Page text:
Wake up, already!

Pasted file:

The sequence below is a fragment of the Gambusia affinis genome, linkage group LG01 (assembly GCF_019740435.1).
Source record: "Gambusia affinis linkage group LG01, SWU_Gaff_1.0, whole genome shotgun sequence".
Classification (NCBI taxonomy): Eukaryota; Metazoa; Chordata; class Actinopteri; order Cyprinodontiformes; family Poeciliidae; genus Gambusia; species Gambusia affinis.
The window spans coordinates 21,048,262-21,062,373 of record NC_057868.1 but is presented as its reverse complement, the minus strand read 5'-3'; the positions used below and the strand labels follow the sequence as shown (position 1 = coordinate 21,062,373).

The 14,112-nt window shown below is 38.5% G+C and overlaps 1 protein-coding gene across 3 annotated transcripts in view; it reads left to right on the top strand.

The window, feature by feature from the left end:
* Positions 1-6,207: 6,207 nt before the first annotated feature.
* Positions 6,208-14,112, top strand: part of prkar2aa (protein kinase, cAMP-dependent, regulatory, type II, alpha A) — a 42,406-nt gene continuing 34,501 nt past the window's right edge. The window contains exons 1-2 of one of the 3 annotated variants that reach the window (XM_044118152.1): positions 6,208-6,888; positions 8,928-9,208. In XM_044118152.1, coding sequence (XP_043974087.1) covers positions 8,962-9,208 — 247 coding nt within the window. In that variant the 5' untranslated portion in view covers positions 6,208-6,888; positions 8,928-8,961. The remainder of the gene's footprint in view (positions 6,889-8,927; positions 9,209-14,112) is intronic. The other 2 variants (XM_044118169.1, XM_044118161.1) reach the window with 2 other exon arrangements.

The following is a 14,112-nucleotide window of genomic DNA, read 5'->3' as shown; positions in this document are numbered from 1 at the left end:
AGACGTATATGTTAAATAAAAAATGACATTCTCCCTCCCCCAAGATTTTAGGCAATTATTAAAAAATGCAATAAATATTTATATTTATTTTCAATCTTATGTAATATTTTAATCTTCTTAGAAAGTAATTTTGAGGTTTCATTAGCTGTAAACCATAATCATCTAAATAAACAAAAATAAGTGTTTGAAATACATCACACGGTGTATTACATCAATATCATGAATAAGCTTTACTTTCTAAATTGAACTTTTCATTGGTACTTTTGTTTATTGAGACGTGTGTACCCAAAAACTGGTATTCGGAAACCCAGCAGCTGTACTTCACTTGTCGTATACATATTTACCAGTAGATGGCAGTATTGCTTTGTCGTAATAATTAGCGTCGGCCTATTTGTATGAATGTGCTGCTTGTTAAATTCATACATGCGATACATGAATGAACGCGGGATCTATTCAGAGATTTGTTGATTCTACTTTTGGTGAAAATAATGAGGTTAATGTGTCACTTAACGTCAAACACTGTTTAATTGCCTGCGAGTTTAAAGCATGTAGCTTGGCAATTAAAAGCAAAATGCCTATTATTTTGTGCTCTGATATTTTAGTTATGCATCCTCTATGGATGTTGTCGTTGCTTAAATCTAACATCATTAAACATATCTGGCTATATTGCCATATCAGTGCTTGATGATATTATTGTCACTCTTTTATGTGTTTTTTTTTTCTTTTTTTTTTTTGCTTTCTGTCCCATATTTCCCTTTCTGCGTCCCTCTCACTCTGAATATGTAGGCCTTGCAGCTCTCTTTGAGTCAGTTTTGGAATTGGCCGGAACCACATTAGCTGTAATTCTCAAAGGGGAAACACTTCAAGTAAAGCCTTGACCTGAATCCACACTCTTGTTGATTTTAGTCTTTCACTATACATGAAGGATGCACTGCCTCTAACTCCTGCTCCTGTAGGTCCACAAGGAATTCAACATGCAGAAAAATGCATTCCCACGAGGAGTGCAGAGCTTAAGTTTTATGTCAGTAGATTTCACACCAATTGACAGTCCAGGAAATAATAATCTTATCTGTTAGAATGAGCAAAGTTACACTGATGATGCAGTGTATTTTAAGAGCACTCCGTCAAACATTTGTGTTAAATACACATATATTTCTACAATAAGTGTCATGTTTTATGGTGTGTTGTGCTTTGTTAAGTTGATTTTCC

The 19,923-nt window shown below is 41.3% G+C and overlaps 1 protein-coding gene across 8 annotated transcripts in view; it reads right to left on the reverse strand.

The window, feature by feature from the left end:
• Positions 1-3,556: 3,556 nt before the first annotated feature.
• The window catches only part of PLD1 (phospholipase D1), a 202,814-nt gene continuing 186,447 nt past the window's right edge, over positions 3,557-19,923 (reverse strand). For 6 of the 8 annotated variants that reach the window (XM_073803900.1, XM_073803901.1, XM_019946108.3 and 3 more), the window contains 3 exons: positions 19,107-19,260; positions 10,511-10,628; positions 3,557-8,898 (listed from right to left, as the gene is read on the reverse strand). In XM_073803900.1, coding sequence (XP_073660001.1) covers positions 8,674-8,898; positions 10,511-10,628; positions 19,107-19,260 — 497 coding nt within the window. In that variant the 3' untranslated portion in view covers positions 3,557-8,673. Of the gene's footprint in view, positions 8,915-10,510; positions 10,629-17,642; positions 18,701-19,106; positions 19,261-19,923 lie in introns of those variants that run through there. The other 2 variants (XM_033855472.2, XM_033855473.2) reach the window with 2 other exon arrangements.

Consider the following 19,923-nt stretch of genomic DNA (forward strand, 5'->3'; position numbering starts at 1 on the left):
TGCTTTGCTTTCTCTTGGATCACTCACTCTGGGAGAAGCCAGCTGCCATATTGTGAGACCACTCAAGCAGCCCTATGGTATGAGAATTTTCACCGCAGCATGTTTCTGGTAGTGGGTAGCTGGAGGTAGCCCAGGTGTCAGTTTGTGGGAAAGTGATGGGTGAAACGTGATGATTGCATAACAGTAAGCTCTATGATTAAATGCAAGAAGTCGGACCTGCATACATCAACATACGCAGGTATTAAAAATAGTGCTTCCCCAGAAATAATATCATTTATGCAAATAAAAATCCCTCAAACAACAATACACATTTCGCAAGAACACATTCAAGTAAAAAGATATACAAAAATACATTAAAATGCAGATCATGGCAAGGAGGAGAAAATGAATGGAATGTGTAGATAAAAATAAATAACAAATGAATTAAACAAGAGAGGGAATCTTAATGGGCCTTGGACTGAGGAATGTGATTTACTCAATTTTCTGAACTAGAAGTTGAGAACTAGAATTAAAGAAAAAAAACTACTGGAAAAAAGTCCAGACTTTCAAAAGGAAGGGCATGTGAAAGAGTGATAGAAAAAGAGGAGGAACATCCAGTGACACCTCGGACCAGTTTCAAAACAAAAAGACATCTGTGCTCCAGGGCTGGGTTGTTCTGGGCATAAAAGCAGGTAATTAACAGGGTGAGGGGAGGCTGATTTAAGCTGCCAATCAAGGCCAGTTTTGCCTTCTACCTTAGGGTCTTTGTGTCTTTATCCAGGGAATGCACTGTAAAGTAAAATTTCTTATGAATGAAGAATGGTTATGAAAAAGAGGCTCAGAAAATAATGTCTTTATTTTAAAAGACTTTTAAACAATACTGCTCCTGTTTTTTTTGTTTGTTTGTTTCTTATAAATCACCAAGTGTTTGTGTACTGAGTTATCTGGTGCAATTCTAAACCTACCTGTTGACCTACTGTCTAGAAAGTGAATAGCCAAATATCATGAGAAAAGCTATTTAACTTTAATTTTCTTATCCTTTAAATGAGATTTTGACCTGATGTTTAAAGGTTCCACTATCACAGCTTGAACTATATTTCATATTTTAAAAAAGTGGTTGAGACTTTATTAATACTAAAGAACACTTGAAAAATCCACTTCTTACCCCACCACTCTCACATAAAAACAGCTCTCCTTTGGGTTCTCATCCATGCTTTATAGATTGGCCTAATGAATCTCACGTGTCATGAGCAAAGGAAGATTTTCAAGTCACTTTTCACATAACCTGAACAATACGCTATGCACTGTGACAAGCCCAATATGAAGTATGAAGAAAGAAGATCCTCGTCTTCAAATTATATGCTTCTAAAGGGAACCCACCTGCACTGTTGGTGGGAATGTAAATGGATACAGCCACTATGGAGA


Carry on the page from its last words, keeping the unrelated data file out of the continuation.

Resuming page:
The beeping began, soft at first, then progressed in pitch as I rolled over, blindly reaching for the snooze button. It was 8 a.m. One hour until the gondola opens.I stretched the legs, then stood up. Moving toward the window, I pulled back the curtain. Low-lying clouds covered much of the mountain. The inside of the pane was cold to the touch; I could hear the wind gust.It was at this moment that the internal debate was waged. To go or not to go, that was the question. I had never regretted any one trip to the mountain, but the flannel sheets were so inviting. I hadn’t left work the night before until 11, and I had skied five times in the last week. I had no plans for the morning, but the extra rest was a legitimate excuse. At least I thought so.Plus, I was only a few months removed from my college days, when waking in time to see the sun set was a modest, sometimes unattainable goal. I hadn’t quite adjusted to the new schedule.For consecutive days, I chose sleep over skiing. Everything was peaceful. Until I woke up. It was then that the anguish set in.Bright sunshine filtered into my room. I again went to the window, and this time watched water drip from the roof as temperatures climbed. The sinking feelings started to set in. This is just the start of another year of laziness and bad habits. These are the days I will regret most when April rolls around. And what excuse would I have when confronted by co-workers who have notched as many days on the slopes as there are on the calendar?To make matters worse, as I sat on my couch watching college basketball, I could see skiers taking turns on Ruthie’s Run. I had a perfect view. A perfect, torturous view. For the entire day I lamented the choice. I had a sinking feeling that I was missing out – and I was. One thing’s for certain: I’ll be joining in on the fun tomorrow.Avalanche reportLarge natural avalanches were spotted on Haystack Mountain in the West Snowmass Creek drainage and on Porchester on Highland Ridge; a human-triggered slide was reported on an east aspect from Richmond Ridge.The current avalanche danger is considerable at and above treeline, which means natural avalanches are possible, especially on N-E-S aspects; human-triggered ones are probable in those lee and cross-leaded areas. Avalanche danger details provided by the Roaring Fork Avalanche Center. For more information, call 920-1664 or visit http://www.rfavalanche.org. For conditions around the state, call the Colorado Avalanche Information Center at 920-1664 or visit geosurvey.state.co.us/avalanche.
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